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  1. Wisia Wedzicha, Editor in Chief

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EXTRA CARBOHYDRATE IN COPD: WHO BENEFITS?

An important objective of treatment in COPD is to improve physical performance and daily activities. Physical training is an essential component of pulmonary rehabilitation although the response can be variable and strategies to enhance training are required. In this issue of Thorax Steiner and colleagues describe a randomised controlled trial of nutritional supplementation using a carbohydrate rich diet during pulmonary rehabilitation; the results are further discussed in the accompanying editorial by Wouters. Although patients in the supplement group gained weight and those in the placebo group lost weight, there was no overall effect of the supplement on exercise performance. However, in patients who were well nourished with a BMI of >19 kg/m2, exercise performance was better in the supplemented group. The authors point out that physical activity imposes a high energy cost and this may limit optimal training. However, there may be a role for nutritional supplementation in selected patients with COPD. See page 745

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MUSCLE WEAKNESS INCREASES AT COPD EXACERBATION

COPD exacerbations are characterised by both increased airway and systemic inflammation, and patients with a history of frequent exacerbations have increased airway inflammatory markers. In this issue of Thorax Spruit and colleagues show that peripheral muscle weakness is increased during COPD exacerbations in hospitalised patients and recovers somewhat afterwards. Furthermore, they show that levels of systemic interleukin 8 (CXCL8) are inversely related to peripheral muscle force. This raises the intriguing hypothesis that systemic inflammation may affect peripheral muscle function at exacerbation. As Polkey points out in the accompanying editorial, strategies employed for reducing exacerbation frequency may have an important effect in maintaining exercise performance. See pages741 and 752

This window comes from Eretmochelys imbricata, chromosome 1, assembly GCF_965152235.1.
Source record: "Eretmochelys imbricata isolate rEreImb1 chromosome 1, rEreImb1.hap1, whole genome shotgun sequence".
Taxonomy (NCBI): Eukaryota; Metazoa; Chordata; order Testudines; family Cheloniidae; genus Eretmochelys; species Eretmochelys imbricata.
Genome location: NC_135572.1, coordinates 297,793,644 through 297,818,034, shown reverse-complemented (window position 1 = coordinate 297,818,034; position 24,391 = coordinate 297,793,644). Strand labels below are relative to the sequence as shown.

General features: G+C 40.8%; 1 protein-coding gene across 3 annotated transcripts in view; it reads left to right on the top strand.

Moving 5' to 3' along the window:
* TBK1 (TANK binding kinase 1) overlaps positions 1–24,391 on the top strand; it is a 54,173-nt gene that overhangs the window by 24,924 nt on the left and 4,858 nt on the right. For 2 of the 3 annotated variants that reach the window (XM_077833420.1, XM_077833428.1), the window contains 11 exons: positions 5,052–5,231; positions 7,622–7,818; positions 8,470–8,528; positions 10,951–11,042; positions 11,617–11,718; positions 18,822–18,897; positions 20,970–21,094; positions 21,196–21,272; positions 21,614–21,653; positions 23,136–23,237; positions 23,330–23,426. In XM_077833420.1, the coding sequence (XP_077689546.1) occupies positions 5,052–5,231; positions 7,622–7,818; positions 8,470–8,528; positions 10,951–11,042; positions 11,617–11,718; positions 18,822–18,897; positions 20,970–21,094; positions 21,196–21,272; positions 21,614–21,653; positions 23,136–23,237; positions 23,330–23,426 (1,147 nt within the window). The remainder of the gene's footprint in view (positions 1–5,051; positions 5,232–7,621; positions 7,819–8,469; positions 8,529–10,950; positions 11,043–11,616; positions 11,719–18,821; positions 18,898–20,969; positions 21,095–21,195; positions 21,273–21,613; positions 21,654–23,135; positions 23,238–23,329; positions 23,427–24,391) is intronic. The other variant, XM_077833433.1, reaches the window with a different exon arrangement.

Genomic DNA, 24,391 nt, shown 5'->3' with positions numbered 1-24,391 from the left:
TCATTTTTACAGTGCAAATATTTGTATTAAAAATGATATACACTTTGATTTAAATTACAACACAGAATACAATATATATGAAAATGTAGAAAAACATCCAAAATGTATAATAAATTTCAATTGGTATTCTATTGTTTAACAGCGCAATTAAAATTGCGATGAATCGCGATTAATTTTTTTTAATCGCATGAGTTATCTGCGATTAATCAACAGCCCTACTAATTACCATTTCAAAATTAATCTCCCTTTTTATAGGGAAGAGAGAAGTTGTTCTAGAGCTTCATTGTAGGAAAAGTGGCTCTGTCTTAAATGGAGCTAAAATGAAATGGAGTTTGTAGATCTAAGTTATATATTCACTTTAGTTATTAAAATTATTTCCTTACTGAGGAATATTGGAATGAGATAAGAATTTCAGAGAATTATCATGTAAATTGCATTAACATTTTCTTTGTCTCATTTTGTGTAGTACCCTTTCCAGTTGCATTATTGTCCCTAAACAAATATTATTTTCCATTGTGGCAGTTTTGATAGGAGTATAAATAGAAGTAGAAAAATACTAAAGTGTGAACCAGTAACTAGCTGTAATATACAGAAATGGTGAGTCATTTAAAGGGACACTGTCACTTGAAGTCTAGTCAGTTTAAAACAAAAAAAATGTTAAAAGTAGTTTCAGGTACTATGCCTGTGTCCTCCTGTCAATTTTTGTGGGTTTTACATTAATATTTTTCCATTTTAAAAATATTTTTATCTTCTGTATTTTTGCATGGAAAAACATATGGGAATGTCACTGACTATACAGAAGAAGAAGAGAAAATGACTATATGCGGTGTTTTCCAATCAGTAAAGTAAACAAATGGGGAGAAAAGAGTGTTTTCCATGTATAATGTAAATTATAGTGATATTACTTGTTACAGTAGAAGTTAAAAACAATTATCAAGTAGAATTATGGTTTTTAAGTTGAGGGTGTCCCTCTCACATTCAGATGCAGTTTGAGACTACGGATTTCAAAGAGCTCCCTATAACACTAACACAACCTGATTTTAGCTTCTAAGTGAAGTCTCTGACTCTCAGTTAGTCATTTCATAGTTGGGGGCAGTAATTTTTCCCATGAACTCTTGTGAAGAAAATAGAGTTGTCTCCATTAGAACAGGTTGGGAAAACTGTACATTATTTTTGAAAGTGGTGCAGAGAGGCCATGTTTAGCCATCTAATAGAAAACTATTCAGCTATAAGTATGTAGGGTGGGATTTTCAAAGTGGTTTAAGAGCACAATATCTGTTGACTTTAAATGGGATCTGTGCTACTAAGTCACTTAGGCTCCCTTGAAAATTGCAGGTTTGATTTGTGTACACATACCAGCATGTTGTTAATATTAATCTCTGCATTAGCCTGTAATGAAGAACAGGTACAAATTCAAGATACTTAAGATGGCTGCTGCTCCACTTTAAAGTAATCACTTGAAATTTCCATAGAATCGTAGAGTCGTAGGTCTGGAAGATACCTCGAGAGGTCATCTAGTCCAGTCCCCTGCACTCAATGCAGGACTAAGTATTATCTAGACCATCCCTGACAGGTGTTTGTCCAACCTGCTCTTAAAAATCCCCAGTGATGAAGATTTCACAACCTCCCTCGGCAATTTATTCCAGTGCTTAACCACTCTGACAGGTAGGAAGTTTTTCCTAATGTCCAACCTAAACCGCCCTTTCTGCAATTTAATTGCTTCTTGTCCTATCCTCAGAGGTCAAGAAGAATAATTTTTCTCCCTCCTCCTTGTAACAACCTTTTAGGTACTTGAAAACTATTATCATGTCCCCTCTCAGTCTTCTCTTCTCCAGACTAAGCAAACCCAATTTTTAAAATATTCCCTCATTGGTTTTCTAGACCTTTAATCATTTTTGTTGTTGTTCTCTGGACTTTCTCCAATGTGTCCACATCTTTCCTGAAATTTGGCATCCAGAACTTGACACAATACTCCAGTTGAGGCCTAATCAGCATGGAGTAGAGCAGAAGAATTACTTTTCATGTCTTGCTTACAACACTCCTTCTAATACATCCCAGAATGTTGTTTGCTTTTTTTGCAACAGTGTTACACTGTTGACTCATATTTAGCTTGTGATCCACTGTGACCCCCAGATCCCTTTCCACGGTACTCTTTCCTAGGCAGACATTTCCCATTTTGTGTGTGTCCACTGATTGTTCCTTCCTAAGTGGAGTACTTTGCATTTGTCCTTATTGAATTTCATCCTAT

PROMISING ROLE FOR MMP-9 IN AIRWAY INFLAMMATION

Airway remodelling is a feature of chronic airway inflammatory conditions. Collagen degradation plays a major part in this process and is regulated by the balance of matrix degrading enzymes such as metalloproteinases (MMPs) and their inhibitors (TIMPs). MMP-9 has been shown to be involved in the pathogenesis of asthma, though little is known about its regulation. In this issue of Thorax Hetzel and colleagues evaluated the role of the transcription factor peroxisome proliferator activated receptor gamma (PPARγ). The study shows that PPARγ is expressed in airway epithelial cells and that PPARγ activators inhibit MMP-9 through an interaction with the transcription factor NF-κB. Further evaluation of this novel mechanism is required to determine any therapeutic potential. Also in this issue, Oshita and colleagues report that exacerbations of asthma are associated with increased circulating MMP-9 activity, suggesting a mechanism as to how asthma exacerbations may contribute to airway remodelling. See pages778 and 757

NO ROLE FOR GC HAPLOTYPES IN COPD

Cigarette smoking is a major risk factor for COPD. As only about 10–15% of smokers develop airflow obstruction, there has been considerable interest in genetic factors that may contribute to the pathogenesis of COPD. The Lung Health Study was designed to study the effect of early smoking cessation on the natural history of COPD, and this unique, well characterised cohort is very useful for genetic studies. In this month’s issue of Thorax Kasuga and colleagues evaluate group specific component (GC) haplotypes in these patients, as there have been a number of earlier reports of associations of GC haplotypes with COPD. No relation was found in the GC genotype frequencies or in the GC haplotypes in low or high lung function groups. The same group has previously also shown that GC haplotypes have no effect on the decline in FEV1 in COPD. See page 790

COFFEE, BLOOD PRESSURE AND SLEEP APNOEA

Obstructive sleep apnoea (OSA) causes excessive daytime sleepiness that resolves with nasal CPAP therapy. There is some evidence that nasal CPAP also reduces blood pressure, but patients with OSA also drink more coffee, presumably to keep awake. Thus, the observed reduction in blood pressure with CPAP may be due to less coffee consumption once sleepiness has improved with treatment. Stradling and colleagues measured plasma caffeine levels in two groups of patients during a trial, one group treated with CPAP and the other with “subtherapeutic” CPAP. There was no difference in caffeine levels in the two groups, suggesting that the reduced coffee consumption is not the reason for the fall in blood pressure with CPAP. See page 801

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